Update (2/22/2015): Citizenfour won the Oscar for best documentary at the 2015 Academy Awards. After the announcement, the ACLU published a statement from Edward Snowden himself on the accomplishment.
“When Laura Poitras asked me if she could film our encounters, I was extremely reluctant. I’m grateful that I allowed her to persuade me,” Snowden wrote in a statement. “The result is a brave and brilliant film that deserves the honor and recognition it has received. My hope is that this award will encourage more people to see the film and be inspired by its message that ordinary citizens, working together, can change the world.”
Poitras and journalist Glenn Greenwald were on hand at the event to accept the honor. “The disclosures that Edward Snowden reveals don’t only expose a threat to our privacy, but to our democracy itself,” Poitras said. “When the most important decisions being made affecting all of us are made in secret, we lose our ability to check the powers that control. Thank you to Edward Snowden for his courage.”
And after Poitras, Greenwald, and crew left the stage, host Neil Patrick Harris reminded everyone about Snowden’s current reality. “The subject of the film, Edward Snowden, could not be here tonight for some t’reason.”
In light of the prize, we’ve resurfaced our take on the film from last fall. The original review is below in full.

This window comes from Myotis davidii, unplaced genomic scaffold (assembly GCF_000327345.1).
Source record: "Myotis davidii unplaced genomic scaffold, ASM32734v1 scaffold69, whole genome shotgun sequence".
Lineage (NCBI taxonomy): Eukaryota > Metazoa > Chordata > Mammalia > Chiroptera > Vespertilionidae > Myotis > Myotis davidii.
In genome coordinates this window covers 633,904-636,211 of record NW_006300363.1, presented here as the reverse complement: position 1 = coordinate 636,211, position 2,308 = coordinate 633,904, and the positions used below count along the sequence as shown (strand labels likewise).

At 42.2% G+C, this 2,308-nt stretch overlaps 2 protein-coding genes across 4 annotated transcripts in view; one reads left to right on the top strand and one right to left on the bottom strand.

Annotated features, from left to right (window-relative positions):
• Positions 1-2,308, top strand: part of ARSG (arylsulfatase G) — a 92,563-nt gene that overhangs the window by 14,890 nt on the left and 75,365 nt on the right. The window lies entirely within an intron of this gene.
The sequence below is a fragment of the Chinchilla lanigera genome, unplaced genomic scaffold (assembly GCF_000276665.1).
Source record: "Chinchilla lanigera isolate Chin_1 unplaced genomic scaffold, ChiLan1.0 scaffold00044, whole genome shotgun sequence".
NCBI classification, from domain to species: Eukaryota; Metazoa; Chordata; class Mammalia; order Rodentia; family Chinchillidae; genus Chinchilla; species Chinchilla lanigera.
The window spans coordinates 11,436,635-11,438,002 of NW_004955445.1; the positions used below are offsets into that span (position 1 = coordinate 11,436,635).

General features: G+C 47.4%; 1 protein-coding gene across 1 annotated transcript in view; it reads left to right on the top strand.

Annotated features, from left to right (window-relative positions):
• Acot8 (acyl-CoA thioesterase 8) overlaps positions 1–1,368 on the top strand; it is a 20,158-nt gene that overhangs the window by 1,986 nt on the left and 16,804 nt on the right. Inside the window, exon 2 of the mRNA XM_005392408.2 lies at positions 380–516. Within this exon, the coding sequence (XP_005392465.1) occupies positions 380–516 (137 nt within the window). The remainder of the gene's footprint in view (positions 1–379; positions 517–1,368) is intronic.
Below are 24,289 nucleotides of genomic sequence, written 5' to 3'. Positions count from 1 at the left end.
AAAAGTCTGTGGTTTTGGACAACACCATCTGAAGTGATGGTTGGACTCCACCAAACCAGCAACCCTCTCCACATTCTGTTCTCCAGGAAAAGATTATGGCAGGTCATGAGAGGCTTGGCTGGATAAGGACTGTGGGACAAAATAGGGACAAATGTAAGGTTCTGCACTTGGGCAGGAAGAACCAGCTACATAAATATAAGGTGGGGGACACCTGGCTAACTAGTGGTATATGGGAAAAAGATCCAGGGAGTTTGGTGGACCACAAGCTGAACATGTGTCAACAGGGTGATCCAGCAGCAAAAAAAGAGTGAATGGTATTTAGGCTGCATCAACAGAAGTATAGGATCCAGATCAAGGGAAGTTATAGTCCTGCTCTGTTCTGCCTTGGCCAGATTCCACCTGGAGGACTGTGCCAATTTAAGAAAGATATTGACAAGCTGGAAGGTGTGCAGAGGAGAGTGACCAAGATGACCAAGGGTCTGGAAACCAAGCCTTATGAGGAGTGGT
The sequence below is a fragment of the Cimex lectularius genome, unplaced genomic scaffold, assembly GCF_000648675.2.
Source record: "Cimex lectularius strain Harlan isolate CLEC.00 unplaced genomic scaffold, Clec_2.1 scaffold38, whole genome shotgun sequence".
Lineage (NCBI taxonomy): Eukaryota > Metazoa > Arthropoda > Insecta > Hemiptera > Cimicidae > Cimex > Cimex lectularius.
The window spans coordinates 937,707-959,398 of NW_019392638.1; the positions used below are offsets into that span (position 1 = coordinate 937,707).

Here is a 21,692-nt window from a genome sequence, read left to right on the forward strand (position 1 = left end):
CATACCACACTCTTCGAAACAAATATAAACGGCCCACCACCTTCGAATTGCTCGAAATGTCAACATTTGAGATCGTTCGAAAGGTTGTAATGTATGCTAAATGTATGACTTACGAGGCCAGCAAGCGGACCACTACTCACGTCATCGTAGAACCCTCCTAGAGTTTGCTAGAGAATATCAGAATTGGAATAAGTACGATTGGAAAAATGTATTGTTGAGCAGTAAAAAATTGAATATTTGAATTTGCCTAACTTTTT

Citizenfour is filmmaker Laura Poitras’ account of the first meetings between herself, Glenn Greenwald, and Edward Snowden. It was first shown publicly last Friday, and it will open in theaters in New York, Los Angeles, and San Francisco on October 24.
For those who have followed the news around the Snowden documents, even in small doses, Citizenfour isn’t full of revelations (though there are a few surprises). But for viewers interested in surveillance, or the future of the Internet, or journalism—it won’t matter. The film is riveting, and its power is in its source material.
Poitras filmed Snowden for 20 hours over eight days in his Hong Kong hotel, and her film has now given the world an unfiltered portrait of the man who, in the course of the year, became the West’s most wanted dissident.
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